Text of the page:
If you use a film camera for taking images, you definitely don’t want to capture all 36 frames and develop them to discern whether a meter is functioning properly.
A quicker way to find it out is to use the Sunny F16 Rule to set a camera and compare the values with those shown by an integrated meter. If the numbers are almost identical, then you can trust an embedded meter, if not – you should replace it with a new one.
You may happen to take photos with vintage cameras that typically lack an embedded meter or devices that simply have a broken meter, so the only way to get a correct exposure is to leverage the Sunny 16 method.
Some experts even like using film cameras that come with no batteries. Such models will lack a meter by default because there is no source of power for charging it.
While most modern DSLR cameras have built-in light meters, not all of them can brag about the correct and accurate operation. In such situations, the Sunny Sixteen Rule is a lifesaver. Of course, you can always purchase an external dedicated light meter for the most precise results, but they are rather pricey and may cause inconveniences during transportation.
With the Sunny 16 Chart at hand, you can better understand the essence of an exposure triangle in photography. Make sure to analyze the chart meticulously and you will grasp how aperture, shutter speed, and ISO are related and how you need to alter them to get the correct exposure.
If you are good at using this photography rule, you can also quickly understand whether there is something wrong with the camera’s internal light meter. For instance, you may photograph a pure black car on a cloudless sunny day on ISO 200 film, setting the shutter speed to 1/250 and your meter recommends going for F8.
In other words, the meter “sees” that dark car but perceives the color as middle grey, not pure black, and if you apply such parameters, your picture will end up overexposed. It is highly recommended to double-check the numbers suggested by a built-in meter with those you get by applying the Sunny 16 Rule.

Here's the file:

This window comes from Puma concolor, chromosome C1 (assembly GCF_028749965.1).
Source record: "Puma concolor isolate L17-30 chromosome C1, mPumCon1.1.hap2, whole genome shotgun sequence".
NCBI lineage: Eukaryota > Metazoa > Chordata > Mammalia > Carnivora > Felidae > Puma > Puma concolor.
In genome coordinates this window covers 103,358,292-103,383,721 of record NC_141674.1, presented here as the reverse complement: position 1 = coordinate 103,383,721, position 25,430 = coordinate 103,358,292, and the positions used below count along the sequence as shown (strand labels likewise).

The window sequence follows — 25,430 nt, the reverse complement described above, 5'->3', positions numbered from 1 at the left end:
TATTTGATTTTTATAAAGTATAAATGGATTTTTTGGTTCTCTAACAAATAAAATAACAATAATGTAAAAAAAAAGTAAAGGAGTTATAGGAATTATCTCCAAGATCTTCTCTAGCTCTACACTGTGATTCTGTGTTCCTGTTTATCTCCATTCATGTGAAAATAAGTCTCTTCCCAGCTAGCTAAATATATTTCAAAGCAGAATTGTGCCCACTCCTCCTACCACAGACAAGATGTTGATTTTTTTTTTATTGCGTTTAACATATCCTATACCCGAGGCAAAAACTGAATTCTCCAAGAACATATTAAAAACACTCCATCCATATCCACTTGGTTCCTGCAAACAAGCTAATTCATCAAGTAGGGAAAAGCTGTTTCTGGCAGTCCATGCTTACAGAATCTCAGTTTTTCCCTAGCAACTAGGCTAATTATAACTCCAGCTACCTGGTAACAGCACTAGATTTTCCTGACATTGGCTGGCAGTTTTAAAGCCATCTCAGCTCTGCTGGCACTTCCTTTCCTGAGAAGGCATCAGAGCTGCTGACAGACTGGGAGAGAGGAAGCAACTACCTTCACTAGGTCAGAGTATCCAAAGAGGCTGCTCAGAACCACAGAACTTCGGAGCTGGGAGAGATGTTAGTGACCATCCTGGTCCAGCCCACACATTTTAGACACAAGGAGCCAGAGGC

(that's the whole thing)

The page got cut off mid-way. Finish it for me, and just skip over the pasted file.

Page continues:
If there are serious differences between values recommended by a light meter and those you get with the Sunny 16 Chart, you can take 3 images – with exposure advised by a meter, one using the Sunny 16 Rule, and one right in the middle. Remember to mark exposure to see which one is correct. Therefore, you will learn what scenes may trick an integrated light meter and when you can fully rely on it.
Yes, it can work for any camera for beginners, including digital and film models. This is actually a core guideline for determining exposure as long as sunlight is intense and direct.
Definitely. You can easily pair with the Zone System or the exposure triangle. In fact, by using a combination of several techniques, you can adjust exposure more precisely and receive well-balanced photos.
If you use this rule and still experience problems with exposure, it is necessary to change the aperture, shutter speed, and ISO. If your camera comes with an integrated light meter, you can try it for finding perfect values. Besides, you take advantage of exposure compensation to get the correct exposure in some specific cases.
Though it was initially developed for photography, you can also rely on this rule when recording videos. However, you may have to customize your camera settings more frequently since video filming involves constant motion and changing lighting conditions.
Remember that it is meant for shooting scenarios when sunlight is strong and this is hardly the case with flash photography. If you turn on a camera flash, you’d better make use of its internal metering system or an external flash meter for the proper exposure.